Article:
Mycobacteria can be divided into three groups:

  • Mycobacterium tuberculosis complex – causative pathogen of tuberculosis
  • Nontuberculous mycobacteria (NTM)
  • Mycobacterium leprae – causative pathogen of leprosy 

Mycobacterium tuberculosis complex

The pathogens that cause tuberculosis are mycobacteria that belong to the M. tuberculosis complex. This complex comprises the following species:

  • M. tuberculosis
  • M. bovis (subsp. bovis and caprae)
  • vaccine strain M. bovis BCG (Bacille Calmette-Guérin)
  • M. africanum
  • M. canettii
  • M. microti
  • M. pinnipedii

These species are, with the exception of M. bovis BCG, considered to cause tuberculosis (TB) in humans and animals. Despite their close genetic similarity, these organisms differ considerably with regard to epidemiology, pathogenicity and their host spectrum.

M. tuberculosis is considered to be the main cause of TB in humans.

In 1882 the German physician and microbiologist Robert Koch discovered M. tuberculosis to be the causative pathogen of phthisis. Based on this discovery, diagnosis of the disease could considerably be improved. Koch published his findings on March 24th 1882 in the Berlin Society of Physiology. Therefore, March 24th is now known to be World Tuberculosis Day, initiated by the World Health Organization (WHO).

Tuberculosis infections usually arise from patients, who suffer from active and thus infectious pulmonary tuberculosis. The pathogens are transmitted via droplet infection through the air by coughing or sneezing. The risk of infection is increased by bad hygiene conditions and in densely populated areas. As the pathogens infect cells of the immune system, so-called macrophages, especially infants and immunocompromised persons are at risk. In most cases the immune system succeeds in fighting the bacteria or in encapsulating them. Mycobacteria can then persist in the body for several years as latent tuberculosis without causing any symptoms. It cannot be predicted when and if reactivation occurs. Even though every organ can be affected, the disease is manifested as pulmonary tuberculosis in 80% of the patients.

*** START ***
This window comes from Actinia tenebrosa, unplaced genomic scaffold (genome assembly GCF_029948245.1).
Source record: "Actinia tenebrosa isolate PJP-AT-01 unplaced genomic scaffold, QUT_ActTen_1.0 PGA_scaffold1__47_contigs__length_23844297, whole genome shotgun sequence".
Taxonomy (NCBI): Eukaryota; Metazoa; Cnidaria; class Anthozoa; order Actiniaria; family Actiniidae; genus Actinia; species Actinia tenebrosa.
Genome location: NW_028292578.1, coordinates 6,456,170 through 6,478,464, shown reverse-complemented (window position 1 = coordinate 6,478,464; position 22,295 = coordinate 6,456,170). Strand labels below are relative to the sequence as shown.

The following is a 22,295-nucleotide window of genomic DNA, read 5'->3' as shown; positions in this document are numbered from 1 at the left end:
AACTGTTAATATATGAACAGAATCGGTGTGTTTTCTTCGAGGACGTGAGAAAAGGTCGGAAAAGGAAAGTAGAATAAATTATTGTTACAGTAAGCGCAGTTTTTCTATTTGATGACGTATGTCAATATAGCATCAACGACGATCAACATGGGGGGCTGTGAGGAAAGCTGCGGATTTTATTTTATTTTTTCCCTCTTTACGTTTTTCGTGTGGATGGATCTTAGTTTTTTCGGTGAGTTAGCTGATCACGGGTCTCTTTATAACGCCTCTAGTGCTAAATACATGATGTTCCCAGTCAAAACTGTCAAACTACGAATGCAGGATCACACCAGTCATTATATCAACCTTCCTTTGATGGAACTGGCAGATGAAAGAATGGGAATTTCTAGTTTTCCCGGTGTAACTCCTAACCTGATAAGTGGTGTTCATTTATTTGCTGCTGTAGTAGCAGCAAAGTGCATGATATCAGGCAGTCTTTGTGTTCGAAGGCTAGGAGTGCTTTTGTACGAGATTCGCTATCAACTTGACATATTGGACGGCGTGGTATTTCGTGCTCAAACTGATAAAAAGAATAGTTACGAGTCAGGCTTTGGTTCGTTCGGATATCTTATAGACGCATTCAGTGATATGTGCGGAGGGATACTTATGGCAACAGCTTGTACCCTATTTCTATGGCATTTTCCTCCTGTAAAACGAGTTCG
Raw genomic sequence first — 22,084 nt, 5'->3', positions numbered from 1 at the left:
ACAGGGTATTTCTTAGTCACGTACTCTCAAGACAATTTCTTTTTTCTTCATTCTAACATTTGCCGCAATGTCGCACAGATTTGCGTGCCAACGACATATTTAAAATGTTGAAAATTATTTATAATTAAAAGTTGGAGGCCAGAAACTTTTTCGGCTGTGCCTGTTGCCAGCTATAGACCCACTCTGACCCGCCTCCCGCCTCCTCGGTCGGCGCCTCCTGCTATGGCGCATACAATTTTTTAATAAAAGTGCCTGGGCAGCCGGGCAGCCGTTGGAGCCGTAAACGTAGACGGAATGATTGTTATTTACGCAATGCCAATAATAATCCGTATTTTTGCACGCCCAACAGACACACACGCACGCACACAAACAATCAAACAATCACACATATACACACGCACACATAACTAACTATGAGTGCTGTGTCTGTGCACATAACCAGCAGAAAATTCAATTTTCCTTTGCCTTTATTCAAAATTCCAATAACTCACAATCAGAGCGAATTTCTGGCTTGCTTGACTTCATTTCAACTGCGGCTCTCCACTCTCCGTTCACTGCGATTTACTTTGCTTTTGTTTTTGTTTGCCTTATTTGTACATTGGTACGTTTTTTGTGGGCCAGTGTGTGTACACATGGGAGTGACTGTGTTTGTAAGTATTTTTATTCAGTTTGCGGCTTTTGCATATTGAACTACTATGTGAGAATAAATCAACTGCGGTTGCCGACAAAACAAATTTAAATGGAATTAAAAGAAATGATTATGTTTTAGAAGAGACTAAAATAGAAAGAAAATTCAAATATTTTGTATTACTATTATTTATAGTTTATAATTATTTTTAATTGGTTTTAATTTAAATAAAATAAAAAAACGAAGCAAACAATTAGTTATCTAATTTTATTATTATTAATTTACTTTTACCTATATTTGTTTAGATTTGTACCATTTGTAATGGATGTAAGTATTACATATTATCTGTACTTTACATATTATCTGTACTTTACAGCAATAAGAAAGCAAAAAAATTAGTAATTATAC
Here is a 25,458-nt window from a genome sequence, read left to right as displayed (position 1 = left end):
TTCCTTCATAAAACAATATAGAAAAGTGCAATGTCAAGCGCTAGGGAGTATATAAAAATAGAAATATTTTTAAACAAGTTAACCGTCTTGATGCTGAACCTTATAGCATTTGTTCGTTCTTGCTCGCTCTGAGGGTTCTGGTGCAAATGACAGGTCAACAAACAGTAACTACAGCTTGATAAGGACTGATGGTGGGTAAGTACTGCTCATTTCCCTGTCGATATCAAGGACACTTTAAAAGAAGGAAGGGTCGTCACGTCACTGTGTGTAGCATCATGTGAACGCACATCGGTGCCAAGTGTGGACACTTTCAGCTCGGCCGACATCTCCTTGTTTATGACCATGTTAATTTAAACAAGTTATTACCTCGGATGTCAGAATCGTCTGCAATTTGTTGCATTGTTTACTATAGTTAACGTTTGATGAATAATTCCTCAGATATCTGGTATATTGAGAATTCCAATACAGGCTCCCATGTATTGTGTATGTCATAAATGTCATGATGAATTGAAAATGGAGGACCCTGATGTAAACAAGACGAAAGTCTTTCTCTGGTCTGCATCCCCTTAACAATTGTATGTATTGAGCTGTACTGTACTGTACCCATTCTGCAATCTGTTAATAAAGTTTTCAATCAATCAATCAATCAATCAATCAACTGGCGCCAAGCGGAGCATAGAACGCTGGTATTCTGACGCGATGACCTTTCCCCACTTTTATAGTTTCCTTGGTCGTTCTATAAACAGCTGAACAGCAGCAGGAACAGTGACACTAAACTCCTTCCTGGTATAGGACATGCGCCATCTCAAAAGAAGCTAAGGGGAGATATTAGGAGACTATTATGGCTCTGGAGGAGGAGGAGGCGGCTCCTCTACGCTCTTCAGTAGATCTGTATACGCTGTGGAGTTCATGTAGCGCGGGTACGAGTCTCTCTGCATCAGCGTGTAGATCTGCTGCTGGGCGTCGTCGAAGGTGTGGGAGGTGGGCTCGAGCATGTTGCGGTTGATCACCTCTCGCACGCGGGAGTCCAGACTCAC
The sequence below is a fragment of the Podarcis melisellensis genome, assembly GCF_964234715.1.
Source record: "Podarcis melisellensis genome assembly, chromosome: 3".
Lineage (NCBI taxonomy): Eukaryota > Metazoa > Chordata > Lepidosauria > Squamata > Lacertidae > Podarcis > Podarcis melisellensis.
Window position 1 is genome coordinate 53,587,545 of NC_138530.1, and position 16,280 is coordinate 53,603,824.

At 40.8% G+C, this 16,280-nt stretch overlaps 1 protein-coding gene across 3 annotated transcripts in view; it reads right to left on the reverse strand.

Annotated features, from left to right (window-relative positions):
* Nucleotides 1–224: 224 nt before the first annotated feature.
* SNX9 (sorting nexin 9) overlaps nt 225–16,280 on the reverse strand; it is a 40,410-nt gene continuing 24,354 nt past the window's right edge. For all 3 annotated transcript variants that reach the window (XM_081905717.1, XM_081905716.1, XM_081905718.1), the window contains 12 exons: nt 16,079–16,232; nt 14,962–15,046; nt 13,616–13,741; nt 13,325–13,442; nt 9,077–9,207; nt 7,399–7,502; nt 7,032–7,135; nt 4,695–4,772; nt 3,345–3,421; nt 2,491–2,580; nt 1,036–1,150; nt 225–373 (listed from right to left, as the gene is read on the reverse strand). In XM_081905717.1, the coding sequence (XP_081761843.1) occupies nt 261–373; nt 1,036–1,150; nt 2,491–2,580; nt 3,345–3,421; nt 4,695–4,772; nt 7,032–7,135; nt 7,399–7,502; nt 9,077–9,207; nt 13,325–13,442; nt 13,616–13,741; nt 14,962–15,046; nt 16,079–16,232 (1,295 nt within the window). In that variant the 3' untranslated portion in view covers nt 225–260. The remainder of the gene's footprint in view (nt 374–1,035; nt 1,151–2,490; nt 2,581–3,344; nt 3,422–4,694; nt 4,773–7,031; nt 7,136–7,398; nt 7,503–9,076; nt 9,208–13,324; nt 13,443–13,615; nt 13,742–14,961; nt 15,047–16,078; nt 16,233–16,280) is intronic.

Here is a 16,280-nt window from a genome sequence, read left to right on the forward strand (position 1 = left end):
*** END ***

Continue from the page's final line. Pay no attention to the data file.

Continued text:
M. bovis is the major cause of bovine tuberculosis. It can be transmitted to humans by the consumption of unpasteurised milk or in rare cases via inhalation of dust in barns. Nowadays this infection is quite rare in central Europe as the cattle population is largely free of tuberculosis.
M. bovis can be divided into two subspecies, M. bovis subsp. bovis and M. bovis subsp. caprae. While the latter is sensitive to pyrazinamide (PZA), M. bovis subsp. bovis is resistant. The BCG vaccine strain, which was developed from M. bovis, is rarely used nowadays in most European countries because its effectiveness is unclear, side effects are frequent and the epidemiologic situation does not require vaccination. Nevertheless, the WHO still recommends BCG vaccination for children under one year of age in high risk countries.

A heterogeneous group of strains that can mainly be found in Africa and which exclusively causes TB in humans, is called M. africanum. M. canettii was mainly isolated from small rodents, whereas M. pinnipedii was detected in seals. On very rare occasions these pathogens were found to cause TB in humans. 


TB can be found all around the world and other than HIV/AIDS and malaria it is one of the most frequent infectious diseases. Recent estimations suggest that one third of the world’s population is infected with tuberculosis. According to the WHO, each year more than nine million people are newly infected with TB and about two million die from it. About 95% of all newly infected patients live in developing countries. The facts that more and more resistant mycobacteria emerge and that co-infections with HIV are frequent make it even more difficult to fight TB.

There are four important parameters for the containment of TB:

  • Early diagnosis
  • Prevention of disease spreading
  • Effective treatment with antituberculotics
  • Prevention of resistance development 

Nontuberculous mycobacteria